MailOnline, BBCAmerica build mobile site engagement via organic campaigns
The session, ?Doctors and Intruders: MailOnline and BBCAmerica?s native solution,? looked at how BBCAmerica promoted two programs, ?The Intruders,? and ?Doctor Who,? on MailOnline?s hugely popular mobile-optimized Web site. The campaign, in which MailOnline reporters wrote sponsored material for the home page promoting the BBCAmerica shows, underscored how a large publishing concern can be a valuable platform for engaging consumers.
?We wanted to reach audiences on a Saturday night when we?re launching a big show,? said Matt Stein, vice president of marketing, promotions and creative services with BBCAmerica, a network available in about 75 million United States homes that presents shows from the British Broadcasting Corporation and other British networks. ?And we knew [MailOnline] now had a great offering on mobile.?
?Fifty-five percent of our audience are on mobile devices,? said Matt Kaplan, vice president of sales and operations with MailOnline, the digital spin-off from British newspaper The Daily Mail and the largest news Web site globally. The company also has a quickly growing business in the United States, where it leverages learnings from Britain?s more developed mobile advertising market to help brands reach an audience of young, digitally-engaged consumers who are consuming news content across multiple screens.
?We knew that with what we were doing natively on mobile, we could deliver a lot of value for BBCAmerica to support Supernatural Saturdays.?
Kicking off season
BBCAmerica partnered with MailOnline to promote the start of the new seasons of its revamped Doctor Who series and The Intruders, a double bill known as Supernatural Saturday Night.
Mail Online promoted content that it created on the right rail of its well-read home page on its mobile Web site and in its mobile applications.
Mr. Kaplan, left, and Mr. Stein at SM2 conference.
Most of MailOnline?s traffic comes from direct visits, unlike most publishers, which get traffic via social referrals, making its homepage a valuable showplace. More than half of MailOnline?s U.S. audience is on mobile.
Interacting with the material on the home page drove the user to journalist-created customer content.
A key point was that the articles, which duplicated the brash tone and style of typical MailOnline editorial content, seemed a natural part of the site, known for its coverage of scandals and celebrity gossip.
?We use the exact same journalists to create the content that we do to create our editorial product,? Mr. Kaplan said. ?So, our best science fiction or entertainment journalists are the ones who created this content. It?s transparent to the end user in that it is slugged as sponsored.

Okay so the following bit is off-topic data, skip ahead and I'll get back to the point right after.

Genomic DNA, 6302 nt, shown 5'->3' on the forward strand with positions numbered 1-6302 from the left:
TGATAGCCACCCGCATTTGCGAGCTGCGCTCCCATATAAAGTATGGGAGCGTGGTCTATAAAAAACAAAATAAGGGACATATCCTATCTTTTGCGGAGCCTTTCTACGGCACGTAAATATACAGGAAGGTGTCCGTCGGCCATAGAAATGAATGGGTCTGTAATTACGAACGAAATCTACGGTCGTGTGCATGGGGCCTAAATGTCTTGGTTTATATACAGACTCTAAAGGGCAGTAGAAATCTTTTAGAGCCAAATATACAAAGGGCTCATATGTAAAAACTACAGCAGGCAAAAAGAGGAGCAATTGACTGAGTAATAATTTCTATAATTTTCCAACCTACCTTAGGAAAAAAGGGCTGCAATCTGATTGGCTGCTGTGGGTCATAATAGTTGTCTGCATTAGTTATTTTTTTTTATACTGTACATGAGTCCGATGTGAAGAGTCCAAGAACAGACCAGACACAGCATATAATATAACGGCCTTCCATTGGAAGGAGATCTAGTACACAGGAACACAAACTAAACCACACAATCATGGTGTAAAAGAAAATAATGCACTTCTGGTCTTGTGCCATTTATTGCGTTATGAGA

?Having said that, these stories performed exceptionally well,? he said. ?We did eight stories over a 10-day period. The stories generated 200,000 page views with an average time of over a minute. Our benchmark is normally 15,000 page views. These stories outperformed in terms of content creation.?
Sixty-five percent of the page-view consumption happened on mobile, either through the mobile web or through MailOnline?s mobile app.
BBCAmerica?s priority in looking for a native partner is a fit with the partner?s larger universe.
?For Daily Mail to cover Doctor Who, it?s already happening,? Mr. Stein said. ?The guys are already writing about Doctor Who and covering it and so it?s a natural thing. It?s not like you?re trying to cram an article on Doctor Who into Highlights Magazine, or something like that.
?It belongs there so it doesn?t feel like you?re giving the consumer something they don?t want or that they wouldn?t be looking for,? he said.
Using actual journalists to write the sponsored content keeps the quality to a high standard, a priority for BBCAmerica.
BBCAmerica ad on MailOnline Web page.
?It?s clear that it?s sponsored content, but that doesn?t mean the quality has to be inferior, which is important to us,? Mr. Stein said. ?We spend a lot of time working with any partner around content, making sure that those pieces are up to snuff.
?It?s got to feel organic. You just transfer that to the idea of mobile, that the experience in mobile has to feel right. Does it feel that it belongs on your mobile devices? Does it feel like a seamless experience? We?re really happy with the way that it turned out.?
Michael Barris is staff reporter on Mobile Marketer, New York.